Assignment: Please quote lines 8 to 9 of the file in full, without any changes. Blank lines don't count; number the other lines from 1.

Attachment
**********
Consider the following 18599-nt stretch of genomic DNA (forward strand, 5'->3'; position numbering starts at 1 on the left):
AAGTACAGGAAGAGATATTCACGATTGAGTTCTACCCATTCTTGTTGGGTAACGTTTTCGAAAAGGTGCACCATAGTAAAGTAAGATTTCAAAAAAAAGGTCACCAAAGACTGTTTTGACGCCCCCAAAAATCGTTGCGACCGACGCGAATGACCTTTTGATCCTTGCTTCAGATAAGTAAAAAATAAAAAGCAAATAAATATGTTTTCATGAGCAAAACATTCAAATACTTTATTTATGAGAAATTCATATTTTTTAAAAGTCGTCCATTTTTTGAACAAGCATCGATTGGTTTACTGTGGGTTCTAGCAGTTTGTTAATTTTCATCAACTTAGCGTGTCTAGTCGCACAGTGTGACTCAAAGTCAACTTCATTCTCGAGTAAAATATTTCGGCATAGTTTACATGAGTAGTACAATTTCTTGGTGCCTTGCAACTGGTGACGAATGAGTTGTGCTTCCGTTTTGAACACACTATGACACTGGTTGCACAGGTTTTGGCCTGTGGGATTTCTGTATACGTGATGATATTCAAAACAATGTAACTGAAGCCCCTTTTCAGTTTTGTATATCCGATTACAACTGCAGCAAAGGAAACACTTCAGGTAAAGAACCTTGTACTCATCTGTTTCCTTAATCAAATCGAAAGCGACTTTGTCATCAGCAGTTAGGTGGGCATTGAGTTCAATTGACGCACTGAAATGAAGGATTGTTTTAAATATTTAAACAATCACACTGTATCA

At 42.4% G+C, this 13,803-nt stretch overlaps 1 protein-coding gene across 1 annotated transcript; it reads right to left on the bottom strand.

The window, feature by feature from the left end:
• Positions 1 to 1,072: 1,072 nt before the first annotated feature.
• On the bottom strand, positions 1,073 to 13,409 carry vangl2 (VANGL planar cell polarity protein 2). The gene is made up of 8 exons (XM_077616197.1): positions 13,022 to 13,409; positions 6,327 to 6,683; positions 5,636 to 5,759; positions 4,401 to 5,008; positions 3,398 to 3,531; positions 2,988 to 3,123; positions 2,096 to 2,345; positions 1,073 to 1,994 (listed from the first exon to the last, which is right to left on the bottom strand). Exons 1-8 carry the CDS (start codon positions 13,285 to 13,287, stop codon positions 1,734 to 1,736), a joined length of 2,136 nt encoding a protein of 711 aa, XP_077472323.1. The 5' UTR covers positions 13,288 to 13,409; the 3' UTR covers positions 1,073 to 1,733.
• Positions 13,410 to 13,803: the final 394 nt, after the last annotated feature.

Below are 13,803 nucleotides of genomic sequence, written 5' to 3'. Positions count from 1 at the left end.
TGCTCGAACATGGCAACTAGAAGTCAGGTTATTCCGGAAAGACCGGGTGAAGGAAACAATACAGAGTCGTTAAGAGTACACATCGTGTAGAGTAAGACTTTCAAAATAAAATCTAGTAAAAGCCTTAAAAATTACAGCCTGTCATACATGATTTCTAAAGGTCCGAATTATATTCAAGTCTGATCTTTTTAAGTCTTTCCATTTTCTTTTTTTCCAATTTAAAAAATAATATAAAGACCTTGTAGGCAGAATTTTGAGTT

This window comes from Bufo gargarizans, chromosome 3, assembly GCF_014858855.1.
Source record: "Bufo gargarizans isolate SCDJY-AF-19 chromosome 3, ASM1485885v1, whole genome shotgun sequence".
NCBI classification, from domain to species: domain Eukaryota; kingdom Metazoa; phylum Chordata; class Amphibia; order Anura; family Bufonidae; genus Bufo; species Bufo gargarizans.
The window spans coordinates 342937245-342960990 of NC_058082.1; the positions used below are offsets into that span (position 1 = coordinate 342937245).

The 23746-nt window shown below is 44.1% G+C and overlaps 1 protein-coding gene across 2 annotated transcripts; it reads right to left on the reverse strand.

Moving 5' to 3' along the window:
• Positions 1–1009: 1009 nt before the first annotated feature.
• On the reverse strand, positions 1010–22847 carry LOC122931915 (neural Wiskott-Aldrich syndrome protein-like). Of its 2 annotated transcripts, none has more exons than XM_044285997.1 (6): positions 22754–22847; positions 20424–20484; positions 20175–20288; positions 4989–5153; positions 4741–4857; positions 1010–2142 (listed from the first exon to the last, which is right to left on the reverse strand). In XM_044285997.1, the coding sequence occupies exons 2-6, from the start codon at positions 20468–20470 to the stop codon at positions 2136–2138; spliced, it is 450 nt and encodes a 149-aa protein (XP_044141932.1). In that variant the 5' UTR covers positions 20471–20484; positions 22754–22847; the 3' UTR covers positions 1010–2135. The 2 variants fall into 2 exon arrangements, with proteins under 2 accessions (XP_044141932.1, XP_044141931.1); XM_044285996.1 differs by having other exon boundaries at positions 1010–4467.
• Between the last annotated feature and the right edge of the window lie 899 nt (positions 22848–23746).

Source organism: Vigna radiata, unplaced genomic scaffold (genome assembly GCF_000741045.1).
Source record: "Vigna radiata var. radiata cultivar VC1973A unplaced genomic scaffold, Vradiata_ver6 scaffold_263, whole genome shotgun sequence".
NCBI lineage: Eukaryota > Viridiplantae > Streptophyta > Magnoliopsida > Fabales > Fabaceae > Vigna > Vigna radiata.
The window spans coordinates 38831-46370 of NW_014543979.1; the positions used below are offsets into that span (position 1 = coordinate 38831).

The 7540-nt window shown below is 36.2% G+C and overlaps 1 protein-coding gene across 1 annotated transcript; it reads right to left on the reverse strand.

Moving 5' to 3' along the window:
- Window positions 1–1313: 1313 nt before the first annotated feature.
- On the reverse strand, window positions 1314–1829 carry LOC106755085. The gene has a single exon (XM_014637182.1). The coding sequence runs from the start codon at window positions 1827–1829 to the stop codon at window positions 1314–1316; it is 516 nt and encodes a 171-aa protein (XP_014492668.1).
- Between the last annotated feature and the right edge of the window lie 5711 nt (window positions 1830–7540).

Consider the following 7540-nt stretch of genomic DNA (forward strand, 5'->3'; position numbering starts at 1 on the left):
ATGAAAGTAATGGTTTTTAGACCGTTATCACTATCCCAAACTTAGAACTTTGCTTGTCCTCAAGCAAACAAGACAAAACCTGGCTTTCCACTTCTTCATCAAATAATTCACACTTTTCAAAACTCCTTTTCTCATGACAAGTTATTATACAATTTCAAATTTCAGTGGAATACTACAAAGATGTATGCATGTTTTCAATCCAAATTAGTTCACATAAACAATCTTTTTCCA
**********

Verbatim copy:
Below are 13,803 nucleotides of genomic sequence, written 5' to 3'. Positions count from 1 at the left end.
TGCTCGAACATGGCAACTAGAAGTCAGGTTATTCCGGAAAGACCGGGTGAAGGAAACAATACAGAGTCGTTAAGAGTACACATCGTGTAGAGTAAGACTTTCAAAATAAAATCTAGTAAAAGCCTTAAAAATTACAGCCTGTCATACATGATTTCTAAAGGTCCGAATTATATTCAAGTCTGATCTTTTTAAGTCTTTCCATTTTCTTTTTTTCCAATTTAAAAAATAATATAAAGACCTTGTAGGCAGAATTTTGAGTT